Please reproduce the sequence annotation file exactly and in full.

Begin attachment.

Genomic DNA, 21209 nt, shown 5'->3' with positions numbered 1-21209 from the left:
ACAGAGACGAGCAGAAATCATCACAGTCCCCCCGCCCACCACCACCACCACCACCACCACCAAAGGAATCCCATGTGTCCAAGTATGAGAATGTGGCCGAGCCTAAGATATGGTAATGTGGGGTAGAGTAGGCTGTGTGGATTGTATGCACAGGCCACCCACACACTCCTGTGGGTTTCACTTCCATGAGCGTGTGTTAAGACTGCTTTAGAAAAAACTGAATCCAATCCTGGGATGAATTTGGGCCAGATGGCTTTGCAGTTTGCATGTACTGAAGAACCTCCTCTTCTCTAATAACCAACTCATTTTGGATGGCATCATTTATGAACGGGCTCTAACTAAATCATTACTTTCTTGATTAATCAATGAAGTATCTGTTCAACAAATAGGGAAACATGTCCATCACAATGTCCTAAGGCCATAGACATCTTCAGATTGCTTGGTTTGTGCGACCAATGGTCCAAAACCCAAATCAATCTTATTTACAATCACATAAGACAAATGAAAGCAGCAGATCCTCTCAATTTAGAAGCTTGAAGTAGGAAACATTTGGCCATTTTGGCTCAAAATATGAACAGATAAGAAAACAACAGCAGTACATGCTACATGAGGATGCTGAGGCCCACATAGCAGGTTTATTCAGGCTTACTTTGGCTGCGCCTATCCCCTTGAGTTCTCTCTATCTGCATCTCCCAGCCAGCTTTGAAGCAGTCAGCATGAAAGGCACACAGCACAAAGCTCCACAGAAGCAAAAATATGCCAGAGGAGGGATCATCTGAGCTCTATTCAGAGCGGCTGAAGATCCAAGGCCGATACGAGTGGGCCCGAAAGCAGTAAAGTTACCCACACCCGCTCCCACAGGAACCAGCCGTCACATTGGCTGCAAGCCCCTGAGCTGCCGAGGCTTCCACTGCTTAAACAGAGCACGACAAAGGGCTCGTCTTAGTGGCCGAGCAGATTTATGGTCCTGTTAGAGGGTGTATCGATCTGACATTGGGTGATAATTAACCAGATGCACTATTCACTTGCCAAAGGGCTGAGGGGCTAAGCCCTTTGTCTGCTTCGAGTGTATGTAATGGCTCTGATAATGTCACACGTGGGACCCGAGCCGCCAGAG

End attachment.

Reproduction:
Genomic DNA, 21209 nt, shown 5'->3' with positions numbered 1-21209 from the left:
ACAGAGACGAGCAGAAATCATCACAGTCCCCCCGCCCACCACCACCACCACCACCACCACCAAAGGAATCCCATGTGTCCAAGTATGAGAATGTGGCCGAGCCTAAGATATGGTAATGTGGGGTAGAGTAGGCTGTGTGGATTGTATGCACAGGCCACCCACACACTCCTGTGGGTTTCACTTCCATGAGCGTGTGTTAAGACTGCTTTAGAAAAAACTGAATCCAATCCTGGGATGAATTTGGGCCAGATGGCTTTGCAGTTTGCATGTACTGAAGAACCTCCTCTTCTCTAATAACCAACTCATTTTGGATGGCATCATTTATGAACGGGCTCTAACTAAATCATTACTTTCTTGATTAATCAATGAAGTATCTGTTCAACAAATAGGGAAACATGTCCATCACAATGTCCTAAGGCCATAGACATCTTCAGATTGCTTGGTTTGTGCGACCAATGGTCCAAAACCCAAATCAATCTTATTTACAATCACATAAGACAAATGAAAGCAGCAGATCCTCTCAATTTAGAAGCTTGAAGTAGGAAACATTTGGCCATTTTGGCTCAAAATATGAACAGATAAGAAAACAACAGCAGTACATGCTACATGAGGATGCTGAGGCCCACATAGCAGGTTTATTCAGGCTTACTTTGGCTGCGCCTATCCCCTTGAGTTCTCTCTATCTGCATCTCCCAGCCAGCTTTGAAGCAGTCAGCATGAAAGGCACACAGCACAAAGCTCCACAGAAGCAAAAATATGCCAGAGGAGGGATCATCTGAGCTCTATTCAGAGCGGCTGAAGATCCAAGGCCGATACGAGTGGGCCCGAAAGCAGTAAAGTTACCCACACCCGCTCCCACAGGAACCAGCCGTCACATTGGCTGCAAGCCCCTGAGCTGCCGAGGCTTCCACTGCTTAAACAGAGCACGACAAAGGGCTCGTCTTAGTGGCCGAGCAGATTTATGGTCCTGTTAGAGGGTGTATCGATCTGACATTGGGTGATAATTAACCAGATGCACTATTCACTTGCCAAAGGGCTGAGGGGCTAAGCCCTTTGTCTGCTTCGAGTGTATGTAATGGCTCTGATAATGTCACACGTGGGACCCGAGCCGCCAGAG